Background:"At the risk of sounding smug, I love my life." Alfred MolinaBritish actor Alfred Molina first received attention while costarring as crafty guide Satipo in Steven Spielberg's blockbuster Raiders of the Lost Ark (1981, starring Harrison Ford) and got his breakout role in Letter to Brezhnev (1985, as Sergei). The 6' 2" English actor later gained more recognition for acting in such films as Prick Up Your Ears (1987), The Accountant (1989), Enchanted April (1992), Boogie Nights (1997), Dudley Do-Right (1999, as the villain Snidely Whiplash), Magnolia (2000), Chocolat (2001) and Frida (2002, as Mexican muralist Diego Rivera). Recently, he played roles in 2003's Identity, Luther, Coffee and Cigarettes (segment "Cousins?") and the 2004 Spider-Man 2 (as the villain Doctor Octopus/Doc Ock) and Steamboy (voice). He will soon complete his upcoming films: The Moon and the Stars and As You Like It, and is currently filming The Hoax and The Da Vinci Code.On stage, Molina received two Tony Award nominations for his performance in "Art" and in a revival of "Fiddler on the Roof" (portrayed Tevye). He also gained critical praise for performing in David Mamet's "Speed the Plow" and in the Off Broadway production of "Molly Sweeney." As for his television work, Molina starred in the series "El C.I.D." (as Bernard Blake,1989-1991) and "Ladies Man" (as Jimmy Stiles, 1999-2001).London BornChildhood and Family:"My father thought acting was a stupid idea, but my mum was very supportive. My dad was a waiter and I left the job he had found me, to act for half the money, so he had a point." Alfred MolinaSon of a Spanish father (waiter) and an Italian mother (housekeeper), Alfred Molina was born on May 24, 1953, in London, England. He attended the Guildhall School of Music and Drama in London, England.As for his own family, Alfred is the husband of English actress Jill Gascoine (born on April 11, 1937).Fiddler on the RoofCareer:"When I was younger I was always big. I was a fat boy at school. I had an early growth spurt and when I went to secondary school I was tall enough to be a policeman. I was always a bit weird-looking and I carried myself in a weird way, so when I was at drama school I was never considered for the romantic parts." Alfred MolinaAfter watching "Spartacus" when he was nine years old, Alfred Molina decided to pursue an acting career and spent three years with the London-based National Youth Theater Company (from 1969 to 1971). Four years later, he joined "A Midsummer Night's Dream" tour with a children's theater company and worked with provincial repertory companies in Newcastle, Liverpool, Hornchurch and Leiscester. In 1977, he became a member of the Royal Shakespeare Company and gained attention as The Maniac in "Accidental Death of an Anarchist" (1979).Molina landed on the small screen in 1978, costarring as the late English actor Leonard Rossiter in the comedy series "The Losers" and had an unaccredited appearance in the 1979 movie A Nightingale Sang in Berkeley Square. He eventually won his big screen acting debut in Steven Spielberg's runaway success Raiders of the Lost Ark (1981, starring Harrison Ford), playing the supporting role of a sneaky South American guide.In the following years, Molina appeared primarily on television and was seen in "Joni Jones" (1982, miniseries), Anyone for Denis? (1982, TV), "Reilly: The Ace of Spies" (1983, miniseries) and Meantime (1984, TV). He returned to the silver screen in 1985, in Dick Clement's adventure comedy Water and received notice while playing avuncular, bushy-headed Soviet sailor Sergei in Chris Bernard's romantic comedy Letter to Brezhnev (costarring Peter Firth). In that same year, Molina costarred in Richard Donner's Oscar nominated Ladyhawke (with Rutger Hauer and Michelle Pfeiffer) and in Peter Yates' screen version of Nicholas Gage's book, Eleni (starring Kate Nelligan). He also returned to the Royal Shakespeare Company by brilliantly portrayed Petruchio in "The Taming of the Shrew."1987 remembered Molina as Kenneth Halliwell, the envious lover and murderer of British playwright Joe Orton (played by Gary Oldman) in Stephen Frears' screen version of John Lahr's book, the biopic Prick Up Your Ears. He followed it up with starring roles in Dusan Makavejev's comedy film, adopted from a bawdy story by Emile Zola, A Night of Love (1988, a.k.a. Manifesto) and in Les Blair's The Accountant (1989, as Lionel Ellerman), the latter of which gave him a Royal Television Society Award for Best Actor.During the late 1980s through early 1990s, Molina played roles in the television movies Virtuoso, Revolutionary Witness (segment "The Butcher"), Drowning in the Shallow End, Hancock, Ashenden (miniseries), The Trials of Oz, Trust Me, When the Lies Run Out, Typhon's People, The Marshal, A Year in Provence (miniseries) and Requiem Apache. He also starred in the TV series Nativity Blues (1989) and El C.I.D. (as Bernard Blake, 1989-1991).Back to the wide screen, Molina costarred as Sally Field's Iranian-born husband in Brian Gilbert's adaptation of Betty Mahmoody and William Hoffer's book, the true-story based Not Without My Daughter (1991). He also joined Michael Palin and Connie Booth in Tristram Powell's American Friends (1991) and teamed with Miranda Richardson, Joan Plowright, Polly Walker and Josie Lawrence in Mike Newell's drama, adopted from a novel by Elizabeth von Arnim, the Oscar nominated Enchanted April.After a bit part in David Hugh Jones' The Trial (1993, starring Anthony Hopkins and Kyle MacLachlan), Molina starred in Sara Driver's comedy When Pigs Fly (1993) and in John Hay's thriller comedy The Steal (1994). Director Ken Olin then cast him in his family adventure movie White Fang 2: Myth of the White Wolf (1994) and Richard Donner gave Molina a bit part in his film version of the classic Western TV series, Maverick (also in 1994, starring Mel Gibson and Jodie Foster).Molina added to his acting resume such films as Nervous Energy, Hideaway, Jim Jarmusch's Dead Man, Species (all four in 1995), Mojave Moon (1996), Scorpion Spring (1997) and A Further Gesture (1997). His notable roles including that of Juan Raul Perez, the head of a Cuban family, in The Perez Family (1995, opposite Marisa Tomei), Greek-American lawyer Panos Demeris in Barbet Schroeder's Before and After (1996, with Meryl Streep and Liam Neeson) and as Levin in Bernard Rose's feature film version of Leo Tolstoy's classic 1876 novel, Anna Karenina (1997, starring Sophie Marceau). On stage, Molina debuted on the New York stage portraying the witty, sweet-tempered husband of a blind woman in Brian Friel's "Molly Sweeney."The portrayal of coked-up drug dealer Rahad Jackson in Paul Thomas Anderson's dark comedy Boogie Nights (1997), earned Molina a nomination for a Screen Actors Guild Award for Outstanding Performance. He subsequently appeared in The Man Who Knew Too Little (1997) and the 1998 Rescuers: Stories of Courage: Two Couples (Showtime, segment "Marie Taquet"), Stanley Tucci's The Impostors, The Treat, and Pete's Meteor. Meanwhile, he established Molina Hyler Scissors Production Company along with Joan Hyler and made his Broadway debut performance opposite Alan Alda and Victor Garber in a production of Yasmina Reza's "Art," for which he received a Tony nomination.After portraying the villain Snidely K. 'Whip' Whiplash in Hugh Wilson's family comedy Dudley Do-Right (1999, starring Brendan Fraser), Molina produced and starred (as high-end custom furniture maker Jimmy Stiles) in the CBS sitcom "Ladies Man" (1999-2001). He also received an Outstanding Performance by a Cast in a Theatrical Motion Picture nomination at the Screen Actors Guild Awards for his cameo appearance as electronics storeowner Solomon in Paul Thomas Anderson's Magnolia (1999, starring Tom Cruise).Another Screen Actors Guild Award nomination for Outstanding Performance by the Cast of a Theatrical Motion Picture arrived after Lasse Hallström cast Molina as the narrow-minded mayor of a small French town, Comte De Reynaud, in the romantic comedy film inspired by Joanne Harris' novel, Chocolat (2000, starring Juliette Binoche). In the following year, Molina starred in the CBS' movie, the updated version of Agatha Christie's Murder on the Orient Express (as Hercule Poirot) and appeared in Steve Miner's adaptation of George Durham's book, the western drama Texas Rangers (with James Van Der Beek, Dylan McDermott and Ashton Kutcher). On the Los Angeles stage, Molina performed opposite Gary Cole in a production of "True West."In 2002, Molina received applause for playing the husband of Mexican painter and 20th century icon Frida Kahlo (Salma Hayek) in Julie Taymor's film based on Hayden Herrera's book, Frida. His outstanding performance nabbed BAFTA and Screen Actors Guild nominations for Outstanding Performance by a Male Actor in a Supporting Role.Subsequently, he landed roles in Nick Hurran's comedy Plots With a View (as funeral parlor owner Boris Plots, opposite Brenda Blethyn), the CBS television series "Bram and Alice" (costarring Traylor Howard), James Mangold's thriller Identity (with John Cusack and Ray Liotta) and Eric Till's biopic Luther (starring Joseph Fiennes) as well as Jim Jarmusch's Coffee and Cigarettes (segment "Cousins?").Recent years saw Molina in Sebastián Cordero's Crónicas and become multi-tentacle menace Dr. Otto Octavius/Doctor Octopus (aka, "Doc Ock"), Spiderman's enemy, in Sam Raimi's film version of the popular comic book, Spider-Man 2 (both in 2004). His voice could also be heard in the animated films Steamboy (2004, as Dr. Eddie Steam) and Sian Ka'an (2005, as Ka'an). On the Broadway stage, he starred and received a Tony nomination as Tevye in "Fiddler on the Roof." As for the small screen, Molina played a reoccurring role as Gabriel Duvall in the series "Law & Order" in May 2005.Molina will soon finish his upcoming film projects The Moon and the Stars and As You Like It. He is currently filming The Hoax and The Da Vinci Code and will act in the TV movie Where Is the Mango Princess? "The worst thing an actor can do is enter a project without respect for the material. You can't go in with, 'This is a pile of poop but I have nothing better to do right now.' That's disaster!" Alfred MolinaAwards: Imagen Foundation Awards: Best Actor - Film, Frida, 2003 Royal Television Society, UK: RTS Television Award - Best Actor - Male, The Accountant, 1990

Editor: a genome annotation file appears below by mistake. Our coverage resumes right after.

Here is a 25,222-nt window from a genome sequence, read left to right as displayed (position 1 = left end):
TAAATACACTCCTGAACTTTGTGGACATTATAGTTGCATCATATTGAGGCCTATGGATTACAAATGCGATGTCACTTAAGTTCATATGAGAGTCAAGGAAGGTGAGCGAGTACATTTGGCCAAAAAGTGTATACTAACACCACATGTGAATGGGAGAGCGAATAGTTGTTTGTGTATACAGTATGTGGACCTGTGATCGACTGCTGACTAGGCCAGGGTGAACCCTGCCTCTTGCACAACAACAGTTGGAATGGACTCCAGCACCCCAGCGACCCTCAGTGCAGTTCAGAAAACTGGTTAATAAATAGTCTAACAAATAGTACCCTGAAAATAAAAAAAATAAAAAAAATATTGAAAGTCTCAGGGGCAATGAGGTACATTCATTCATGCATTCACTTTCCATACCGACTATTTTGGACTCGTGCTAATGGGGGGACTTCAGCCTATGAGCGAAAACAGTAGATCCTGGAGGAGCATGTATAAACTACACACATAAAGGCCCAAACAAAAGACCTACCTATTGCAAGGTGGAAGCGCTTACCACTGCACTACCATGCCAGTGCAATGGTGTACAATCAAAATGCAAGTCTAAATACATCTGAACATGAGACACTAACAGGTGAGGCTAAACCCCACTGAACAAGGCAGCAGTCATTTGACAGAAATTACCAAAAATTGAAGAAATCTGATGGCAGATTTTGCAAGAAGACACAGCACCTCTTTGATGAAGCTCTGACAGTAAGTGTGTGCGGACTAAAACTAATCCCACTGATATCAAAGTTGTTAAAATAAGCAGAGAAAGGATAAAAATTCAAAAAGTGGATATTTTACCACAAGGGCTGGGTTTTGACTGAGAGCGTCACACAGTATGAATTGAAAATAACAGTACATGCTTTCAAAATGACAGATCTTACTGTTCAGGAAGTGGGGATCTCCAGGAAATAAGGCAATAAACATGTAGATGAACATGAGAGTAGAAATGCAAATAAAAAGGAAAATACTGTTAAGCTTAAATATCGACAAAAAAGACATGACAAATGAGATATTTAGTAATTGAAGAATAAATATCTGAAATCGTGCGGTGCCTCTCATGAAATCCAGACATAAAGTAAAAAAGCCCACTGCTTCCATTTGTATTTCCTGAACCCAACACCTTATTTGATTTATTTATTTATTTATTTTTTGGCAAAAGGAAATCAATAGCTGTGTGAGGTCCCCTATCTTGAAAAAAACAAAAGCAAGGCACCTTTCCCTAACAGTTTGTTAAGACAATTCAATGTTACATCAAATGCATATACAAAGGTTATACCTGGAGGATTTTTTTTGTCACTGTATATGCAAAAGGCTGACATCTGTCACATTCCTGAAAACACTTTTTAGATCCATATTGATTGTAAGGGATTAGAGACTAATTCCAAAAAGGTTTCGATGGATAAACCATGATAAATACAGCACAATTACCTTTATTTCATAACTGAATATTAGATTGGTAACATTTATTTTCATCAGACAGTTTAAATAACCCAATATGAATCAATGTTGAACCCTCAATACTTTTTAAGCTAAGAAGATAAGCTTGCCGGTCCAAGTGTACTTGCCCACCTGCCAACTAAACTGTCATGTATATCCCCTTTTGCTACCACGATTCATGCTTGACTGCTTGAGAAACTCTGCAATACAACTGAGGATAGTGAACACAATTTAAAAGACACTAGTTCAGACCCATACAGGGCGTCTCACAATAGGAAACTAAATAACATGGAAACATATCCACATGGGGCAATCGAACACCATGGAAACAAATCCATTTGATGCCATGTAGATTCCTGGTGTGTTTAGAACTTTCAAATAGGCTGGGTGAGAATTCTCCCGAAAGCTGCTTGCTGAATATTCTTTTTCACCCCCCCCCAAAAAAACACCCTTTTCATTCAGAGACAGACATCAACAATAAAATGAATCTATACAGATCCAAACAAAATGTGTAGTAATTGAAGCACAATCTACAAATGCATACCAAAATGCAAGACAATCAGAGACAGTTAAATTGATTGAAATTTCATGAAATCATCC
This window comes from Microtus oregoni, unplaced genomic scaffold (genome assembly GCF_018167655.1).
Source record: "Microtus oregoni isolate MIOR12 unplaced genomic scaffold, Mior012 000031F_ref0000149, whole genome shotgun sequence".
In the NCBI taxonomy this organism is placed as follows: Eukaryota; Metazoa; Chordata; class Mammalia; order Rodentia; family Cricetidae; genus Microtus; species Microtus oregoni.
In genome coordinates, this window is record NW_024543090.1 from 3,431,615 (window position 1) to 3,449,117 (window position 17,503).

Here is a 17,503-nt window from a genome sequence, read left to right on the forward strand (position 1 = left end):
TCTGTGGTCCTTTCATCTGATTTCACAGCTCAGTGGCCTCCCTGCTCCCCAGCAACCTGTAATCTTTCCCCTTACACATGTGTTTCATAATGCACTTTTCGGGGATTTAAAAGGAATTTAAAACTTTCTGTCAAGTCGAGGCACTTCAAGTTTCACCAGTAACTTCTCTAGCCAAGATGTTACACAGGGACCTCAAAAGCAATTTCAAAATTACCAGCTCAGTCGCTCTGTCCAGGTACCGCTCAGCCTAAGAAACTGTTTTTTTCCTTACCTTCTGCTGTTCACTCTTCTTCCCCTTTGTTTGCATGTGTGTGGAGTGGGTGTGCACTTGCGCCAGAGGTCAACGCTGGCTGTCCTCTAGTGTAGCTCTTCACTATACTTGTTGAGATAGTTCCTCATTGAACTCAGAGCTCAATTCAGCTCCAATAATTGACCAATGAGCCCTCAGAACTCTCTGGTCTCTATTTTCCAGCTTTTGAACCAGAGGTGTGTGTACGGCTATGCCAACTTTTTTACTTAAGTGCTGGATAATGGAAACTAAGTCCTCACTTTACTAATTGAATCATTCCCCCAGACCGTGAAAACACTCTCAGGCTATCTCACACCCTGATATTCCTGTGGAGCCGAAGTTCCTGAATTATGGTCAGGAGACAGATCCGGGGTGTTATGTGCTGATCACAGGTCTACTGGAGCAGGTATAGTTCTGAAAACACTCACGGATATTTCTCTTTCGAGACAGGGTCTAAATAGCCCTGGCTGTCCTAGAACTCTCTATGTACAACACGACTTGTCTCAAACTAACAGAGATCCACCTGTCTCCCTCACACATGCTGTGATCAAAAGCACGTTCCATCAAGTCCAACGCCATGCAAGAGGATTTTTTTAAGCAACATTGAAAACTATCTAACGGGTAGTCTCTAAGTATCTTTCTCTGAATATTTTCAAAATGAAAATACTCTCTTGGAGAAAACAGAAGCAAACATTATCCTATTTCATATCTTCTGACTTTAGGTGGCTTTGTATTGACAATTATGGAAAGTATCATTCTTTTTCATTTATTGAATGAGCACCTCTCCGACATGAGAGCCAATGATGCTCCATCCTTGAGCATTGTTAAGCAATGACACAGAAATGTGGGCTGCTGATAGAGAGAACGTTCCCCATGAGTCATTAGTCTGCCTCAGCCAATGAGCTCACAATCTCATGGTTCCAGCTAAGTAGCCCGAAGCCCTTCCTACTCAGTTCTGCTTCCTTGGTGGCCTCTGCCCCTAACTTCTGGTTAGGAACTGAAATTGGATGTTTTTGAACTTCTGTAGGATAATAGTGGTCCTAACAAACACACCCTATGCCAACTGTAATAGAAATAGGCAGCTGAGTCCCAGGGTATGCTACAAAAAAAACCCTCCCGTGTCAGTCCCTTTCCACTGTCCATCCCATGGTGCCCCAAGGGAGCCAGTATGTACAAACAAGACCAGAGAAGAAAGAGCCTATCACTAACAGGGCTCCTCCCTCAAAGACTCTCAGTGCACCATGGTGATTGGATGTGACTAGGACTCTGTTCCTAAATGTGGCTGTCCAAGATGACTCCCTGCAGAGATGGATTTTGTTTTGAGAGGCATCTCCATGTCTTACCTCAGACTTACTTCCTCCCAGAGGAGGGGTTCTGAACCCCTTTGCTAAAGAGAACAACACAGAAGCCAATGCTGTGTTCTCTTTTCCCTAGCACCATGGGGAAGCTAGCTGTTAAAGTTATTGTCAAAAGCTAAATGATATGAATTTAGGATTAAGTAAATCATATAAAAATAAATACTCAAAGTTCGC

There are only two people, out of all the actors that I've worked with, who I can say I'm really close friends with. I have lots of acquaintances, but only two of them are real friends. You're just part of the group he has to shake hands with. It's part of the myth that we're all phoning each other and sharing deep secrets, private things.More Alfred Molina quotes [04/07/2006 12:04:00]
Every job is different. I don't think that I've ever had that wonderful feeling when you've finished a job or where you feel like you've mastered it or sort of nailed it... You can never be satisfied. If you're satisfied, it's time to retire.More Alfred Molina quotes [04/07/2006 12:04:00]
There's a whole army of people looking after you to make sure that you're not in any kind of danger. I mean, even when you're up swinging off a wire, there's people there checking everything. Everything is double checked and triple checked before you go anywhere near it. I'm not one of those actors who gets any pleasure out of doing their own stunts.More Alfred Molina quotes [03/29/2018 05:03:36]
I love theater work because of the immediate effect your performance has on the audience. And I love the repetition; I love getting on the same stage for more than a month and reciting the same lines, trying to make a small or large step towards an improvement in my acting.More Alfred Molina quotes [03/29/2018 05:03:36]
I've always been terrified about being bored. I always think being bored is the worst thing. The only strategic decision I ever made as an actor was to try and make each job as different as possible.More Alfred Molina quotes [03/29/2018 05:03:36]